Superior Court Judge Thomas Anderle on Tuesday ruled against a coalition of environmental organizations that had filed a legal challenge to Santa Barbara County’s approval of a 71-home development proposal at Naples on the Gaviota Coast.
The county Board of Supervisors approved developer Matt Osgood’s Santa Barbara Ranch project in 2008, but the property was foreclosed on by First Bank in 2010 after Osgood defaulted on loan payments.
The land — on both sides of Highway 101 west of Goleta — was transferred to SBRHC Inc., a First Bank affiliate, and the holding company got the OK to transfer development agreements to a potential buyer.
The buyer, a Delaware limited liability company, didn’t go through with the deal, and another purchaser hasn’t yet been identified.
An attorney from the County Counsel’s office and attorneys represented the various interested parties all attended Tuesday’s court hearing.
The crux of the issue comes down to the project’s division into an inland portion and a coastal portion, covered by a single environmental impact report, and plaintiffs’ argument that last-minute changes weren’t included in the review.
The Environmental Defense Center, the Surfrider Foundation and the Naples Coalition sued the county, alleging the Board of Supervisors had violated the California Environmental Quality Act, the Coastal Act and planning and zoning laws.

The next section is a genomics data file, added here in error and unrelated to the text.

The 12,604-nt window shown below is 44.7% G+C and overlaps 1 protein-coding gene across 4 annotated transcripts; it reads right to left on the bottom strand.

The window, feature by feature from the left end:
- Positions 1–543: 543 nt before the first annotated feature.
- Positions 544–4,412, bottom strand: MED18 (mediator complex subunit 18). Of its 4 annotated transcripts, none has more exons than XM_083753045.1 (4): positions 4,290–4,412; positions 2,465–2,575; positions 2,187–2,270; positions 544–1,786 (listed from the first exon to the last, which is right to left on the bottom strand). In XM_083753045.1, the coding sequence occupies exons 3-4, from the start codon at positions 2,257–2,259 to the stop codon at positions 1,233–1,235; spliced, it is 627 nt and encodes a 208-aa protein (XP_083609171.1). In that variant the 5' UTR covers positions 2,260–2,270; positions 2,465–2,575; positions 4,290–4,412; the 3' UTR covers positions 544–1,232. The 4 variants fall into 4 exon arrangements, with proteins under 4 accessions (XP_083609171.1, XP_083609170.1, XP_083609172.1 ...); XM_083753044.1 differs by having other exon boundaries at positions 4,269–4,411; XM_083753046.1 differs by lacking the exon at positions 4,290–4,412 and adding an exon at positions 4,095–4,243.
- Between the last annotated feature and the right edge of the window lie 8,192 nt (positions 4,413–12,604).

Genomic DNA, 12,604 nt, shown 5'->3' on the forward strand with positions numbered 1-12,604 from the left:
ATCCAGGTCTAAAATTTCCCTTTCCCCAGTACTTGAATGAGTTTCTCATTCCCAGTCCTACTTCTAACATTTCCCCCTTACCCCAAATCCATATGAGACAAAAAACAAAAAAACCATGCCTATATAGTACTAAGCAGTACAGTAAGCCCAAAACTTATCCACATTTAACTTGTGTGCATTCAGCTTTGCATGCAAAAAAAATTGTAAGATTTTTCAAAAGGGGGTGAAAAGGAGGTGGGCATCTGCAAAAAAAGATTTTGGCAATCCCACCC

They have asserted that the project should never have been given the go-ahead, and the area should be preserved, not developed.
Attorney Marc Chytilo said the project had “an October surprise” — with four times as much soil removal called for in a major revision. The impacts of this change weren’t analyzed in the environmental impact reports.
“The county cut corners and didn’t recirculate the EIR,” he argued.
Despite the favorable ruling for the project, the housing development will still face opposition.
It still has to go before the California Coastal Commission, which has to approve the coastal portion before the inland project can go forward, and the plaintiffs may appeal Tuesday’s ruling, EDC attorney Linda Krop said.
There is still the opportunity for all parties to work together, and the EDC hopes for a conservation buyer or someone willing to work with environmental groups, she added.
“Our resolve is only going to be strengthened by this decision,” said Sandy Lejeune, Santa Barbara Surfrider Foundation chairman. Surfrider has been working against Gaviota Coast development for 20 years, and has gathered 3,000 signatures in favor of preservation, he said.